Towards the end of my last post, I happened to mention Charlotte Von Mahlsdorf and Sarah Palin in almost the same breath. Here's the relevant passage:
Character matters, we like to say, even and especially in judging our presidents. But we also know character is a complex matter. Take, for example, the many available portraits currently on display of Sarah Palin, the most recent subject of our national attention. Sarah isn’t just Sarah – it also depends on who’s doing the looking, and in what context you place her. The same, of course, might be said of Charlotte.
Generally what I say in my mild mannered theatre blog passes into the airwaves without a sound. But not this time. Almost instantly I heard from a friend and THEATREWORKS board member telling me how offended he was by my remarks. And now Peter Brebach has written to say he finds the comparison of Charlotte and Sarah an "insult."
I begin to see why---clearly even a casual reference to political figures during the heat of an election campaign is provocative. And I can see why some readers might well be offended at my comparing the character of Charlotte (a revealed informer for the secret police) with that of Sarah Palin's. But actually that is not what I meant at all.
I meant what I said--the judgment of character is a complex matter--especially when who is being judged is complex and many sided to begin with, and that judgments depend not only on who is being judged but who is doing the judging. A truly prophetic comment, considering the response. If you understand character to mean "moral strength" as it often does, you might be more likely to take umbrage at an implied equivalence between Charlotte and Sarah. But if you understand character to mean "distinctive quality" as it also does--and as I intended-- then perhaps you are less likely to be upset.
Charlotte and Sarah are both remarkably vivid and distinct characters--that's one reason we find them so interesting, and worth talking about. And both characters have been judged in very different ways by different people. Charlotte was a bona-fide gay hero for many, because she maintained her unconventional identity during two very oppressive regimes while also creating a remarkable collection of antiques. But she was also a spy for the Stasi--and so a treacherous villain to others (though even that clear judgment can be clouded by context: lots of people in East Germany were informers--it was a culture of informers--and Charlotte would have done anything to protect her collection of antiques. Not admirable, perhaps, but entirely human). Sarah Palin, like the other three candidates, has also been the subject of widely different passionate judgements: for some she is the plucky, fresh, honest "maverick"; for others she is the shallow, mannered Sarah Barracuda. That's just the way it goes.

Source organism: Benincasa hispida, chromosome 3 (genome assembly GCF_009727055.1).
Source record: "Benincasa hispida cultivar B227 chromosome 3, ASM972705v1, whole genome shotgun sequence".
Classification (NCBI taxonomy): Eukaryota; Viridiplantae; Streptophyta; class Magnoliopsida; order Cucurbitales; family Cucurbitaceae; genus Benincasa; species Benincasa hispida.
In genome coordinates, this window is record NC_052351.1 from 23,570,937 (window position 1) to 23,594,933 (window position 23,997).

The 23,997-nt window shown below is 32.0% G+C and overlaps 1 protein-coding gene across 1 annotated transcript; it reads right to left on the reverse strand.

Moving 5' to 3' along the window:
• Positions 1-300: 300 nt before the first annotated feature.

As for me, I am suspending my judgements, both of Charlotte and Sarah--except in one respect. I judge them both to be great characters, whether played by themselves or by Erik Sandvol and Tina Fey. Charlotte is the subject of a Pulitzer prize winning play. Sarah's arrival late in the campaign brought new life to the national drama---it's almost as if the cosmic playwright had been saving her up. Shakespeare often does exactly the same thing. Think of Phoebe making her first entrance in the third act of As You Like It. She brings a whole new energy (and sexual life) to the forest of Arden. O Phoebe, Phoebe, Phoebe! O Sarah, Sarah, Sarah! Am I comparing Shakespeare's vain, compelling and hilarious shepherdess to the hot honorable Governor of Alaska? Not at all. Except to say that whether appearing in the Bon Vivant or on the national stage, they are both superbly, theatrically alive.